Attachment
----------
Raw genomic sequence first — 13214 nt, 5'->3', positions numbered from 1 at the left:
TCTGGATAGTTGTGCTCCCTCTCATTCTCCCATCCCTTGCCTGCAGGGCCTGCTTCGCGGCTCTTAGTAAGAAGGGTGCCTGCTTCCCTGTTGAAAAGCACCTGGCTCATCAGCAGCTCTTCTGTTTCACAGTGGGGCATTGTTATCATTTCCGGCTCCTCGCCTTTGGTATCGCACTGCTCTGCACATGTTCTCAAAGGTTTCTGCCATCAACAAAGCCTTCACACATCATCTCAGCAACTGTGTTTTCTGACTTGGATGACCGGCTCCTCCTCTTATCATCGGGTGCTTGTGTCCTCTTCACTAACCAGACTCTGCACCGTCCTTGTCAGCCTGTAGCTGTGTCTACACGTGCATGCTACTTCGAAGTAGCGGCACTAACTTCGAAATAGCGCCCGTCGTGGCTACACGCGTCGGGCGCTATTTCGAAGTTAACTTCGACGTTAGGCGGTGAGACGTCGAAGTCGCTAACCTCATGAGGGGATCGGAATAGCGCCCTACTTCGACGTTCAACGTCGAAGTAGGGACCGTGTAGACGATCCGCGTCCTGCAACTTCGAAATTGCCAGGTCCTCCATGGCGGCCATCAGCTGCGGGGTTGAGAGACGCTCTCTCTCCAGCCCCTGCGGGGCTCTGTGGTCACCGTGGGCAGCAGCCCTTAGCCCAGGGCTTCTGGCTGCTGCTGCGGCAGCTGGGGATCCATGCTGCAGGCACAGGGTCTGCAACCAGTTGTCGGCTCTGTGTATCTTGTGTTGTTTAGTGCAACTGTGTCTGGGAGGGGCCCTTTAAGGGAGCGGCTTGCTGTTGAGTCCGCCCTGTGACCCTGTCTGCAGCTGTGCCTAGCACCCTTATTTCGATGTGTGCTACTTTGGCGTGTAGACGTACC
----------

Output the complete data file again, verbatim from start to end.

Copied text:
Raw genomic sequence first — 13214 nt, 5'->3', positions numbered from 1 at the left:
TCTGGATAGTTGTGCTCCCTCTCATTCTCCCATCCCTTGCCTGCAGGGCCTGCTTCGCGGCTCTTAGTAAGAAGGGTGCCTGCTTCCCTGTTGAAAAGCACCTGGCTCATCAGCAGCTCTTCTGTTTCACAGTGGGGCATTGTTATCATTTCCGGCTCCTCGCCTTTGGTATCGCACTGCTCTGCACATGTTCTCAAAGGTTTCTGCCATCAACAAAGCCTTCACACATCATCTCAGCAACTGTGTTTTCTGACTTGGATGACCGGCTCCTCCTCTTATCATCGGGTGCTTGTGTCCTCTTCACTAACCAGACTCTGCACCGTCCTTGTCAGCCTGTAGCTGTGTCTACACGTGCATGCTACTTCGAAGTAGCGGCACTAACTTCGAAATAGCGCCCGTCGTGGCTACACGCGTCGGGCGCTATTTCGAAGTTAACTTCGACGTTAGGCGGTGAGACGTCGAAGTCGCTAACCTCATGAGGGGATCGGAATAGCGCCCTACTTCGACGTTCAACGTCGAAGTAGGGACCGTGTAGACGATCCGCGTCCTGCAACTTCGAAATTGCCAGGTCCTCCATGGCGGCCATCAGCTGCGGGGTTGAGAGACGCTCTCTCTCCAGCCCCTGCGGGGCTCTGTGGTCACCGTGGGCAGCAGCCCTTAGCCCAGGGCTTCTGGCTGCTGCTGCGGCAGCTGGGGATCCATGCTGCAGGCACAGGGTCTGCAACCAGTTGTCGGCTCTGTGTATCTTGTGTTGTTTAGTGCAACTGTGTCTGGGAGGGGCCCTTTAAGGGAGCGGCTTGCTGTTGAGTCCGCCCTGTGACCCTGTCTGCAGCTGTGCCTAGCACCCTTATTTCGATGTGTGCTACTTTGGCGTGTAGACGTACC